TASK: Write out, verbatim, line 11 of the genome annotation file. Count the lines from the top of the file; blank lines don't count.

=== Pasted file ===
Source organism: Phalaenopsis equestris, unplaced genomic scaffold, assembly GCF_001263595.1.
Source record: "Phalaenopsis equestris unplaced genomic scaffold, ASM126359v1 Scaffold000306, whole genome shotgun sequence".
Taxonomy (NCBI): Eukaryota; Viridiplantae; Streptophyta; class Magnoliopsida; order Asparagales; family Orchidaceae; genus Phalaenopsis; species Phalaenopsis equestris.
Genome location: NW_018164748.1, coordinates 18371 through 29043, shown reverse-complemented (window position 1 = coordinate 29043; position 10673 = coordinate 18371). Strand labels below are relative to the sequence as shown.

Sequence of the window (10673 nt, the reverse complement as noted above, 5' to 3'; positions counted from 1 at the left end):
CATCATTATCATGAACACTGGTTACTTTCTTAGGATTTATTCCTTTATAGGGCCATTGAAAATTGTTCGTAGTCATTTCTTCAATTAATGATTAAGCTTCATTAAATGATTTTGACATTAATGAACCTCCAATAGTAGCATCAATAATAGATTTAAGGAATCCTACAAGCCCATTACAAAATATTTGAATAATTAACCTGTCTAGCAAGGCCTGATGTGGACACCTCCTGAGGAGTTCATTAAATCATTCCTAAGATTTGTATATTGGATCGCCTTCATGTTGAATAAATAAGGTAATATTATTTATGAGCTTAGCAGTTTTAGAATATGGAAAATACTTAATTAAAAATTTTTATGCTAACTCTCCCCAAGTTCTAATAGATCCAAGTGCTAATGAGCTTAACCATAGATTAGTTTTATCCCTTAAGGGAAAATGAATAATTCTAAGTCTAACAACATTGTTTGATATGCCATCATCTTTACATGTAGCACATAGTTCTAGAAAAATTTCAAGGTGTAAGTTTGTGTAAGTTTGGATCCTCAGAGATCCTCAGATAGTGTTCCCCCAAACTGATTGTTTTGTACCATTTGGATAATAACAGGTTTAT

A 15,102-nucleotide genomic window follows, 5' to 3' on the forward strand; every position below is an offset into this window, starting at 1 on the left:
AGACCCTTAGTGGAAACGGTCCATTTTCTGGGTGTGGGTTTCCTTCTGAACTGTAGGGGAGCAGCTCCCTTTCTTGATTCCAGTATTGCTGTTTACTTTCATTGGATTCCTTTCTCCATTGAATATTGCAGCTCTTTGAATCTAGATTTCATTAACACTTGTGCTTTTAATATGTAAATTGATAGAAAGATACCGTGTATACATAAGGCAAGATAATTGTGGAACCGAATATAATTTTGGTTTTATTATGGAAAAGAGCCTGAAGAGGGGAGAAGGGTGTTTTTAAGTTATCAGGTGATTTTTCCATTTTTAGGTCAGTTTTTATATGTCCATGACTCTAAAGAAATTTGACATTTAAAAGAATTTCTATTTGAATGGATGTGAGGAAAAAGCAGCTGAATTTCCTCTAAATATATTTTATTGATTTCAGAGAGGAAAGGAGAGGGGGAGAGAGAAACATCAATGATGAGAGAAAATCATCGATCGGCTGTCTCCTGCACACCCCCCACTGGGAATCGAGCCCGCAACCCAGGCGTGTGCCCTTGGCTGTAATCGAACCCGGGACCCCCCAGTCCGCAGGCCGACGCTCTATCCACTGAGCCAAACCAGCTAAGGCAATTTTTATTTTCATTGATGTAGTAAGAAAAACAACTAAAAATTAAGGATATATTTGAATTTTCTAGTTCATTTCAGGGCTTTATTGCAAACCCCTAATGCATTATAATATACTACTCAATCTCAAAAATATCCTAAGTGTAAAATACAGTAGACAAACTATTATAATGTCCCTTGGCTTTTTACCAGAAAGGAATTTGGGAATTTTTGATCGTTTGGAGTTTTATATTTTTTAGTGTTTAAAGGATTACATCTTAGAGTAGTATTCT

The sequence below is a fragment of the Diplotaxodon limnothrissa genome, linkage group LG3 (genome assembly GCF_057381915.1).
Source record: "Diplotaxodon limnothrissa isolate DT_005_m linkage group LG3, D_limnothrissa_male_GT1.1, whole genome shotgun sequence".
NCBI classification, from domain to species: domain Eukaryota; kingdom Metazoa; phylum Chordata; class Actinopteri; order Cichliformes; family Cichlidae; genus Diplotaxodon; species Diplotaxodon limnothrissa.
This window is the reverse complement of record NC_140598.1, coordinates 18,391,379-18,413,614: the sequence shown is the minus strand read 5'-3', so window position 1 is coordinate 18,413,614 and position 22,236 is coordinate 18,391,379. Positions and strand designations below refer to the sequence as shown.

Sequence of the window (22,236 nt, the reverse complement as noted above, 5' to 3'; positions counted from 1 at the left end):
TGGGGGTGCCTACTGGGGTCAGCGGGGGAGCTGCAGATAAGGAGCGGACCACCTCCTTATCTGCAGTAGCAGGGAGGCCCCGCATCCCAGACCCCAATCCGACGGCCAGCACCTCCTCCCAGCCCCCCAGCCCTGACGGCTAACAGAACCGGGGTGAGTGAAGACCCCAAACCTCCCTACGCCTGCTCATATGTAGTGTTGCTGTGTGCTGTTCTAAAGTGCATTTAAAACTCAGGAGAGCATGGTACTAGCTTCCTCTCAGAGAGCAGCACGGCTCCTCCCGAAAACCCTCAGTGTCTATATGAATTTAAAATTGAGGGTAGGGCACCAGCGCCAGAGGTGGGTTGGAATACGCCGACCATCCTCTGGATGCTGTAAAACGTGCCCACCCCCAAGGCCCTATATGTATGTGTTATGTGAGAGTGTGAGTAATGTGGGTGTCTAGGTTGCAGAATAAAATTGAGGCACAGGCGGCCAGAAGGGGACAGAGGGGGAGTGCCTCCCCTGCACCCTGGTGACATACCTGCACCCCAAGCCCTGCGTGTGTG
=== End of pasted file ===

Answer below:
NCBI classification, from domain to species: domain Eukaryota; kingdom Metazoa; phylum Chordata; class Actinopteri; order Cichliformes; family Cichlidae; genus Diplotaxodon; species Diplotaxodon limnothrissa.